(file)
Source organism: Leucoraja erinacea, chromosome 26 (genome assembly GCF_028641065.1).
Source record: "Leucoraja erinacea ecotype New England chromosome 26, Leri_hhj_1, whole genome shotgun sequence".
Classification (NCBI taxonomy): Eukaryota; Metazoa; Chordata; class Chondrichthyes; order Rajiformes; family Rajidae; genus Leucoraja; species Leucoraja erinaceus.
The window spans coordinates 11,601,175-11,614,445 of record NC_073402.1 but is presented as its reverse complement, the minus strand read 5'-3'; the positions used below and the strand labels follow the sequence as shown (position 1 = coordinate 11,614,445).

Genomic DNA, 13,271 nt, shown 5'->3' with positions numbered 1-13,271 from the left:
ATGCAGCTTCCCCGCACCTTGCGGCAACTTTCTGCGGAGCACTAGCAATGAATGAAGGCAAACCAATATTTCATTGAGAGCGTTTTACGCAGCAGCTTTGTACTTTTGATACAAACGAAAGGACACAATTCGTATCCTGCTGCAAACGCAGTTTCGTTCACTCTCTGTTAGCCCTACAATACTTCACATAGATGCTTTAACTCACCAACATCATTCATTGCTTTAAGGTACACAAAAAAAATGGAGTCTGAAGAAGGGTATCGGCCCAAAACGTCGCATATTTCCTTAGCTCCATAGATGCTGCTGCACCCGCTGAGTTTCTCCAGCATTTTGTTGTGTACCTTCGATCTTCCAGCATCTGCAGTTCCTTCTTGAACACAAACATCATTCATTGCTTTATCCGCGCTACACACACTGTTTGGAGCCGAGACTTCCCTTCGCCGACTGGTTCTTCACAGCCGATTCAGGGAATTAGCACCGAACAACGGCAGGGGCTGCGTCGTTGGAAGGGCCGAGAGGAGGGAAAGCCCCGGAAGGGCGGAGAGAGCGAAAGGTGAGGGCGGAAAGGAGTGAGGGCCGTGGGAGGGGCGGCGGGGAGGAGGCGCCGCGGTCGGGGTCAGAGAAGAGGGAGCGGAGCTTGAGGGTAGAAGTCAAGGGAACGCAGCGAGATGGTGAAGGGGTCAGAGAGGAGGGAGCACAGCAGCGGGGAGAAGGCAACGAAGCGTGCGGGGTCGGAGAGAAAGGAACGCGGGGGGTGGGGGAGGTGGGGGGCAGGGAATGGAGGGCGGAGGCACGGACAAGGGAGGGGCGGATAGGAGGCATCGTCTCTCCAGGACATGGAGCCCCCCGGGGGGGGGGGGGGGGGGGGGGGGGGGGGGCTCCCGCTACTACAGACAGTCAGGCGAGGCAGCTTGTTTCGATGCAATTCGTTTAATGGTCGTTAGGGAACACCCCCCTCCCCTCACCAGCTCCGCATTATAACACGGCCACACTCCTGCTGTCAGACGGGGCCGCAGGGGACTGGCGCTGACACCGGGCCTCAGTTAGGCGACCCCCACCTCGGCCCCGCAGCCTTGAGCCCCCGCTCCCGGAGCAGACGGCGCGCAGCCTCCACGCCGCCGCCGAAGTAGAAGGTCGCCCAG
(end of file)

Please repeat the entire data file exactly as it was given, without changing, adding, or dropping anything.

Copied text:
Source organism: Leucoraja erinacea, chromosome 26 (genome assembly GCF_028641065.1).
Source record: "Leucoraja erinacea ecotype New England chromosome 26, Leri_hhj_1, whole genome shotgun sequence".
Classification (NCBI taxonomy): Eukaryota; Metazoa; Chordata; class Chondrichthyes; order Rajiformes; family Rajidae; genus Leucoraja; species Leucoraja erinaceus.
The window spans coordinates 11,601,175-11,614,445 of record NC_073402.1 but is presented as its reverse complement, the minus strand read 5'-3'; the positions used below and the strand labels follow the sequence as shown (position 1 = coordinate 11,614,445).

Genomic DNA, 13,271 nt, shown 5'->3' with positions numbered 1-13,271 from the left:
ATGCAGCTTCCCCGCACCTTGCGGCAACTTTCTGCGGAGCACTAGCAATGAATGAAGGCAAACCAATATTTCATTGAGAGCGTTTTACGCAGCAGCTTTGTACTTTTGATACAAACGAAAGGACACAATTCGTATCCTGCTGCAAACGCAGTTTCGTTCACTCTCTGTTAGCCCTACAATACTTCACATAGATGCTTTAACTCACCAACATCATTCATTGCTTTAAGGTACACAAAAAAAATGGAGTCTGAAGAAGGGTATCGGCCCAAAACGTCGCATATTTCCTTAGCTCCATAGATGCTGCTGCACCCGCTGAGTTTCTCCAGCATTTTGTTGTGTACCTTCGATCTTCCAGCATCTGCAGTTCCTTCTTGAACACAAACATCATTCATTGCTTTATCCGCGCTACACACACTGTTTGGAGCCGAGACTTCCCTTCGCCGACTGGTTCTTCACAGCCGATTCAGGGAATTAGCACCGAACAACGGCAGGGGCTGCGTCGTTGGAAGGGCCGAGAGGAGGGAAAGCCCCGGAAGGGCGGAGAGAGCGAAAGGTGAGGGCGGAAAGGAGTGAGGGCCGTGGGAGGGGCGGCGGGGAGGAGGCGCCGCGGTCGGGGTCAGAGAAGAGGGAGCGGAGCTTGAGGGTAGAAGTCAAGGGAACGCAGCGAGATGGTGAAGGGGTCAGAGAGGAGGGAGCACAGCAGCGGGGAGAAGGCAACGAAGCGTGCGGGGTCGGAGAGAAAGGAACGCGGGGGGTGGGGGAGGTGGGGGGCAGGGAATGGAGGGCGGAGGCACGGACAAGGGAGGGGCGGATAGGAGGCATCGTCTCTCCAGGACATGGAGCCCCCCGGGGGGGGGGGGGGGGGGGGGGGGGGGGGGCTCCCGCTACTACAGACAGTCAGGCGAGGCAGCTTGTTTCGATGCAATTCGTTTAATGGTCGTTAGGGAACACCCCCCTCCCCTCACCAGCTCCGCATTATAACACGGCCACACTCCTGCTGTCAGACGGGGCCGCAGGGGACTGGCGCTGACACCGGGCCTCAGTTAGGCGACCCCCACCTCGGCCCCGCAGCCTTGAGCCCCCGCTCCCGGAGCAGACGGCGCGCAGCCTCCACGCCGCCGCCGAAGTAGAAGGTCGCCCAG